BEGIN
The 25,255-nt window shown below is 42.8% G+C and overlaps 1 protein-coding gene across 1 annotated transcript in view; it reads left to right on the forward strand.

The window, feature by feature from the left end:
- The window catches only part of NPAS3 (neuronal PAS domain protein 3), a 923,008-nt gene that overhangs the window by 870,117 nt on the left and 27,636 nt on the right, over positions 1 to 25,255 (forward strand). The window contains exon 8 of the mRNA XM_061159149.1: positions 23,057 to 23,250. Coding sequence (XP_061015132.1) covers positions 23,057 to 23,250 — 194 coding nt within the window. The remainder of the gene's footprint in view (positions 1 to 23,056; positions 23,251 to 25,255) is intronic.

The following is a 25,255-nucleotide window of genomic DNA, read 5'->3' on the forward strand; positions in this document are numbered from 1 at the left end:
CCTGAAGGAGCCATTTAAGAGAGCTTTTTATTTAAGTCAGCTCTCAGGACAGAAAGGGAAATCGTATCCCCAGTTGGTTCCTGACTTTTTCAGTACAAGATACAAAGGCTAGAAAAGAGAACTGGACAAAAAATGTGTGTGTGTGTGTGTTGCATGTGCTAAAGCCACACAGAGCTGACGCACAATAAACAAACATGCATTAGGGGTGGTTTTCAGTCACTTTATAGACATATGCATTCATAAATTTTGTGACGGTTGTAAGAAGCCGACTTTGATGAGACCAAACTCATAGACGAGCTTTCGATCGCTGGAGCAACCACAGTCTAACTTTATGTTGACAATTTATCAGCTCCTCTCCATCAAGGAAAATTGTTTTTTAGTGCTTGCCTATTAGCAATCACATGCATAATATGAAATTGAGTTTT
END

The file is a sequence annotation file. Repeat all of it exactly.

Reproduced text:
The 25,255-nt window shown below is 42.8% G+C and overlaps 1 protein-coding gene across 1 annotated transcript in view; it reads left to right on the forward strand.

The window, feature by feature from the left end:
- The window catches only part of NPAS3 (neuronal PAS domain protein 3), a 923,008-nt gene that overhangs the window by 870,117 nt on the left and 27,636 nt on the right, over positions 1 to 25,255 (forward strand). The window contains exon 8 of the mRNA XM_061159149.1: positions 23,057 to 23,250. Coding sequence (XP_061015132.1) covers positions 23,057 to 23,250 — 194 coding nt within the window. The remainder of the gene's footprint in view (positions 1 to 23,056; positions 23,251 to 25,255) is intronic.

The following is a 25,255-nucleotide window of genomic DNA, read 5'->3' on the forward strand; positions in this document are numbered from 1 at the left end:
CCTGAAGGAGCCATTTAAGAGAGCTTTTTATTTAAGTCAGCTCTCAGGACAGAAAGGGAAATCGTATCCCCAGTTGGTTCCTGACTTTTTCAGTACAAGATACAAAGGCTAGAAAAGAGAACTGGACAAAAAATGTGTGTGTGTGTGTGTTGCATGTGCTAAAGCCACACAGAGCTGACGCACAATAAACAAACATGCATTAGGGGTGGTTTTCAGTCACTTTATAGACATATGCATTCATAAATTTTGTGACGGTTGTAAGAAGCCGACTTTGATGAGACCAAACTCATAGACGAGCTTTCGATCGCTGGAGCAACCACAGTCTAACTTTATGTTGACAATTTATCAGCTCCTCTCCATCAAGGAAAATTGTTTTTTAGTGCTTGCCTATTAGCAATCACATGCATAATATGAAATTGAGTTTT